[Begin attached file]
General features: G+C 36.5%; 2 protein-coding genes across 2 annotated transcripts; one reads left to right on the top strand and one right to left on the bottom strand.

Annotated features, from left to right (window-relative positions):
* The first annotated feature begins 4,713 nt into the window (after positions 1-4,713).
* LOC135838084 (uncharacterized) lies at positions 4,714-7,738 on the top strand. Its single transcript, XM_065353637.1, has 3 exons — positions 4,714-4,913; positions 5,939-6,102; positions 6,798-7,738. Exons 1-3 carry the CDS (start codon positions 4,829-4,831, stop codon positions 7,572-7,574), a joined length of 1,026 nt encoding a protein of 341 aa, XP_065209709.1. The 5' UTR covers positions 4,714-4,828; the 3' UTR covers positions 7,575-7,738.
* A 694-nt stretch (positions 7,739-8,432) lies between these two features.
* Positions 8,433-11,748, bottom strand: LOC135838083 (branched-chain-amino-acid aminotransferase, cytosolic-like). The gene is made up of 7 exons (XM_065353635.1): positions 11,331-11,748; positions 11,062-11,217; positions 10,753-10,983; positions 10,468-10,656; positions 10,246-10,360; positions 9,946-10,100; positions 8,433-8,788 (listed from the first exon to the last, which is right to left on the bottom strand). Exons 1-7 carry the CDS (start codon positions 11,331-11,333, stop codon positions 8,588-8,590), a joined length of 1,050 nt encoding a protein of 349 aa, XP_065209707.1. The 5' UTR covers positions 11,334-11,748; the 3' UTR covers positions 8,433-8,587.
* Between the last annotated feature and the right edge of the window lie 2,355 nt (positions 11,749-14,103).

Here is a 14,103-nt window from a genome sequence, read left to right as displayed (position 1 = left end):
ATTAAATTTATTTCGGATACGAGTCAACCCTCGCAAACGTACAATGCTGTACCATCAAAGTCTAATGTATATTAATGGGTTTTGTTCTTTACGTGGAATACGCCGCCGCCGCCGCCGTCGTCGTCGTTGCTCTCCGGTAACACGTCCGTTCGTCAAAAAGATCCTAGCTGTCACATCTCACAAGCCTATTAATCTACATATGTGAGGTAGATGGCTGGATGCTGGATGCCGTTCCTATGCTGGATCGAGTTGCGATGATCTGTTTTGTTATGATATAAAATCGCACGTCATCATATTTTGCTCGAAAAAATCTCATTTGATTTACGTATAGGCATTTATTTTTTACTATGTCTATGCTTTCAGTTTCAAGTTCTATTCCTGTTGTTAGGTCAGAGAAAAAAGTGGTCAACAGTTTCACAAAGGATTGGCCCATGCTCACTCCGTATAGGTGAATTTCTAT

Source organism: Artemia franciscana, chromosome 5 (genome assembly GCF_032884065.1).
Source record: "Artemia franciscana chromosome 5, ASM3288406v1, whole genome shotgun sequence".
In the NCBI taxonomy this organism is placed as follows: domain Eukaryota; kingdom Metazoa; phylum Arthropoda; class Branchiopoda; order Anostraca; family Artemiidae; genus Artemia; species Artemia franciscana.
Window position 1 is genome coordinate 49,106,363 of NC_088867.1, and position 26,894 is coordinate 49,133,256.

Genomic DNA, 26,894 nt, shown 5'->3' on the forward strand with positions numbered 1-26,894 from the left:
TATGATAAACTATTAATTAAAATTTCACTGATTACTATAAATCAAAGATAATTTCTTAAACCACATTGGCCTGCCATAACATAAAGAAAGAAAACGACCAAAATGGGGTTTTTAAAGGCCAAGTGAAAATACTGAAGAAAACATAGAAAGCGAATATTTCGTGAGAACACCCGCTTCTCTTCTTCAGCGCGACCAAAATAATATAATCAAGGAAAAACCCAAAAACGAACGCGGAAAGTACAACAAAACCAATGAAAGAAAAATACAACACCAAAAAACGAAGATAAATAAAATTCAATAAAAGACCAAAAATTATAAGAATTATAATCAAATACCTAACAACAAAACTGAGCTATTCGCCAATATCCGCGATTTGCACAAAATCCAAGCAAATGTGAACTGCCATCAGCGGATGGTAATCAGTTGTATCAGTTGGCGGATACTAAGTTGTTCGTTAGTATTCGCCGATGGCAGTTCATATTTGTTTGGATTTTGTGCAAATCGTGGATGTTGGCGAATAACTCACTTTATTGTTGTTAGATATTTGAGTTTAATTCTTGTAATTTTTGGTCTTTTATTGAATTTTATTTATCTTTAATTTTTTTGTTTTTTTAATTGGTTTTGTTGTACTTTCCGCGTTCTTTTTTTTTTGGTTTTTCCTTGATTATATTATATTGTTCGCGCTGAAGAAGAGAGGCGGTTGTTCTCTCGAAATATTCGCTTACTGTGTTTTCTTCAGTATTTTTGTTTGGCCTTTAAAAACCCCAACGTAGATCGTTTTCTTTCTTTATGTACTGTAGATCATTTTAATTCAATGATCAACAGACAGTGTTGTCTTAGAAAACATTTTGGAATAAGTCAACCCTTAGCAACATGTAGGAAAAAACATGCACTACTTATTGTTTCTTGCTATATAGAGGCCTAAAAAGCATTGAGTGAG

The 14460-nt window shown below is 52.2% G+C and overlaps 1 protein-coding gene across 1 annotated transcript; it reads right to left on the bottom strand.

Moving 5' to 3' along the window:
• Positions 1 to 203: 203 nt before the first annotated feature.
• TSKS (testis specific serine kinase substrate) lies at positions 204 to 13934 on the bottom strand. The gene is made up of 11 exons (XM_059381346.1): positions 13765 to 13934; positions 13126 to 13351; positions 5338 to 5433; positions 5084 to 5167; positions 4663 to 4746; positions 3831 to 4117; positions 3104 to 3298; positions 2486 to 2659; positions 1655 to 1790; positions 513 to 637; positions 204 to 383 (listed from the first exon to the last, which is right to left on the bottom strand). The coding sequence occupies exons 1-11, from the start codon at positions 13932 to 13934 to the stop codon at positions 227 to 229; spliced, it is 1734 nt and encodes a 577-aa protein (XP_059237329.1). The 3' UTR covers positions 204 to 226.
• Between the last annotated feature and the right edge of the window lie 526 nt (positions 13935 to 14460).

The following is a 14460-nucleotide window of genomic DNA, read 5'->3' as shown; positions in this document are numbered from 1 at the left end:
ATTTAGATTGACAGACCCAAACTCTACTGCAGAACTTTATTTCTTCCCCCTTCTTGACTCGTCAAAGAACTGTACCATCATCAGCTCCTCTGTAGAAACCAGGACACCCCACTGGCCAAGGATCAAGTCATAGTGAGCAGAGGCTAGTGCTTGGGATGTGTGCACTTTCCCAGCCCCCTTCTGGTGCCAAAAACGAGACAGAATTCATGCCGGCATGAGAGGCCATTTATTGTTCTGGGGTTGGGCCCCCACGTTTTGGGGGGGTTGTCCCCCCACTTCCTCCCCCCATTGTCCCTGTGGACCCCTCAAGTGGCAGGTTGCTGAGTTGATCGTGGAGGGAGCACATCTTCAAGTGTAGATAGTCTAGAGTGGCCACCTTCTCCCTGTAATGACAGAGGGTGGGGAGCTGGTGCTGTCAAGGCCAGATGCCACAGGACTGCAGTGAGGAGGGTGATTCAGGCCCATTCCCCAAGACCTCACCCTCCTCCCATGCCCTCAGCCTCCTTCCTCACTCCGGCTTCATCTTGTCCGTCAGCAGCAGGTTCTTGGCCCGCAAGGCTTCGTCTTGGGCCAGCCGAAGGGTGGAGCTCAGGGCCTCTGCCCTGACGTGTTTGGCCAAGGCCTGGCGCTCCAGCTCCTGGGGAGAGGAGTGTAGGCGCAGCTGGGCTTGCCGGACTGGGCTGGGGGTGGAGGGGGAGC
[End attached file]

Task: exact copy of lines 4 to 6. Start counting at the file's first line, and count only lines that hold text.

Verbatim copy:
* LOC135838084 (uncharacterized) lies at positions 4,714-7,738 on the top strand. Its single transcript, XM_065353637.1, has 3 exons — positions 4,714-4,913; positions 5,939-6,102; positions 6,798-7,738. Exons 1-3 carry the CDS (start codon positions 4,829-4,831, stop codon positions 7,572-7,574), a joined length of 1,026 nt encoding a protein of 341 aa, XP_065209709.1. The 5' UTR covers positions 4,714-4,828; the 3' UTR covers positions 7,575-7,738.
* A 694-nt stretch (positions 7,739-8,432) lies between these two features.
* Positions 8,433-11,748, bottom strand: LOC135838083 (branched-chain-amino-acid aminotransferase, cytosolic-like). The gene is made up of 7 exons (XM_065353635.1): positions 11,331-11,748; positions 11,062-11,217; positions 10,753-10,983; positions 10,468-10,656; positions 10,246-10,360; positions 9,946-10,100; positions 8,433-8,788 (listed from the first exon to the last, which is right to left on the bottom strand). Exons 1-7 carry the CDS (start codon positions 11,331-11,333, stop codon positions 8,588-8,590), a joined length of 1,050 nt encoding a protein of 349 aa, XP_065209707.1. The 5' UTR covers positions 11,334-11,748; the 3' UTR covers positions 8,433-8,587.